Roland Emmerich's 10,000 B.C. is a moronic, unconvincing, unengaging, would-be epic of astonishing ineptitude.
This adaptation of Stephen King's chilling short story makes for a VERY chilling horror film (of the PG-13 variety). John Cusack is very good as a cynical, jaded paranormal investigator/writer whose speciality is supposedly haunted hot-spots. He finds a challenge in the title room at the Dolphin, a classic hotel in downtown New York where the proprietor (Samuel L. Jackson) tries and tries to warn him away from staying - nobody lasts more than an hour...literally. Mikael Hafstrom ("Derailed") studied…
On the spectrum of musical biopics, Marc Abraham's I Saw the Light is something of an oddity. Coming on the heels of such structural experiments and portraits of the artist as conduit for demonic-exorcism as Bill Pohlad's Love & Mercy (Brian Wilson) and unique "in-their-own-words" documentaries such as Asif Kapadia's Amy (Winehouse), Brett Morgen's Montage of Heck (Kurt Cobain) and Amy Berg's Janis: Little Girl Blue (Joplin), all from just last year, this is relatively paint-by-numbers by comparison, however limited (and limiting) its portrait may be.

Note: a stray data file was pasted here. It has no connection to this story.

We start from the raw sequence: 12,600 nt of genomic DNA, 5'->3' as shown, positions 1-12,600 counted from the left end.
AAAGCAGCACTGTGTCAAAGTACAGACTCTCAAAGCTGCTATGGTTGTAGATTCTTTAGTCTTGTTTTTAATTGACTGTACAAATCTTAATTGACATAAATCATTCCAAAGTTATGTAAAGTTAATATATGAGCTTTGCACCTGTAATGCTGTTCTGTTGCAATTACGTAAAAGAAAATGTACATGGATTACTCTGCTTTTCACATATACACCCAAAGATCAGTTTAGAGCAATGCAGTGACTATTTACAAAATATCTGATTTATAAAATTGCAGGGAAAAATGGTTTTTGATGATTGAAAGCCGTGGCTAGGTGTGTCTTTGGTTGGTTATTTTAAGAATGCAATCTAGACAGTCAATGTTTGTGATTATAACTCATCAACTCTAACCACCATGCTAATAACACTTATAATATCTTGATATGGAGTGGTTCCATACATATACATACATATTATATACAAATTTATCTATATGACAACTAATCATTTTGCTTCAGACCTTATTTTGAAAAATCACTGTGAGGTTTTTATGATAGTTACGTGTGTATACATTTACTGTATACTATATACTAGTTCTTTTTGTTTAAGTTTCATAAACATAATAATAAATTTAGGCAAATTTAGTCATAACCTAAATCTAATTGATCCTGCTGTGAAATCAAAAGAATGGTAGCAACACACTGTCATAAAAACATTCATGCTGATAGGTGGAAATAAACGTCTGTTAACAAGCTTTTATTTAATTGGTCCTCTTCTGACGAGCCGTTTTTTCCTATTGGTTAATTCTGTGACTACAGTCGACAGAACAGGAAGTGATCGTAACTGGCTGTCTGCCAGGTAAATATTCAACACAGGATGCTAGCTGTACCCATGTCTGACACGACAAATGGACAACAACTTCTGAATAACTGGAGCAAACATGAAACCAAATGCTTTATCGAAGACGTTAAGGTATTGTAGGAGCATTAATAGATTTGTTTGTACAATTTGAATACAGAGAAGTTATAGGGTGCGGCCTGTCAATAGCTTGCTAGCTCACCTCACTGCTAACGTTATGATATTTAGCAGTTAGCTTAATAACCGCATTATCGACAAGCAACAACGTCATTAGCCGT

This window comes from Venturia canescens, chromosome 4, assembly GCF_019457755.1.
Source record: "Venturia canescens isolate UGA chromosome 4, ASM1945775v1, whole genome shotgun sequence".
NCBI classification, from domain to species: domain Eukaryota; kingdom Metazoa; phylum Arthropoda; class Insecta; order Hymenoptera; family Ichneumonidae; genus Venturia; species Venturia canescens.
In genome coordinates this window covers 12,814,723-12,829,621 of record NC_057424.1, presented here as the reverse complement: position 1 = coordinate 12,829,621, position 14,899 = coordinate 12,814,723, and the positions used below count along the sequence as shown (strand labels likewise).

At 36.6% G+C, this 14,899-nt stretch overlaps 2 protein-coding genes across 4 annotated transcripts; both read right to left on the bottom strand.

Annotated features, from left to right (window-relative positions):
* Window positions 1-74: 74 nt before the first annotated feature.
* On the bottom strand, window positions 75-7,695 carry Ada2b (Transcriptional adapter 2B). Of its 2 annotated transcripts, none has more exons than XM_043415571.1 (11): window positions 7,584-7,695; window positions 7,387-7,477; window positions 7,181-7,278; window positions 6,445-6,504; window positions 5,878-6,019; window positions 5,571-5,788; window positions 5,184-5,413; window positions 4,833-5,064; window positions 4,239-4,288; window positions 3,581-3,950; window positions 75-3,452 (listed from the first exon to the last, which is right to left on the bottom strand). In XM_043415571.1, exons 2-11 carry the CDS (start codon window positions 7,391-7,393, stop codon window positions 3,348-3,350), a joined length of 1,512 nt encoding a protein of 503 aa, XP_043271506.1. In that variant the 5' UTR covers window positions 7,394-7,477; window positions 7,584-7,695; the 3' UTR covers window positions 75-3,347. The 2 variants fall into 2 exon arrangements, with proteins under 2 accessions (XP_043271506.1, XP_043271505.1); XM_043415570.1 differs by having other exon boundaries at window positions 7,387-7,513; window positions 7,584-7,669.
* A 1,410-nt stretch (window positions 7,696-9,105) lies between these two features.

Note: Originally written as a film festival report, which can be read here:
In 1968, Stanley Kubrick made a little sci-fi-tinged art film called 2001: A Space Odyssey (perhaps you've heard of it). In July 1969, NASA landed a man on the moon for the first time with the Apollo 11 mission. The story goes that NASA faked the moon landing and enlisted Kubrick to make it look convincing. This conspiracy theory, a long-time staple of the internet and crackpot stoners everywhere, is the basis for the ultra-violent, absurdist "comedy" Moonwalkers.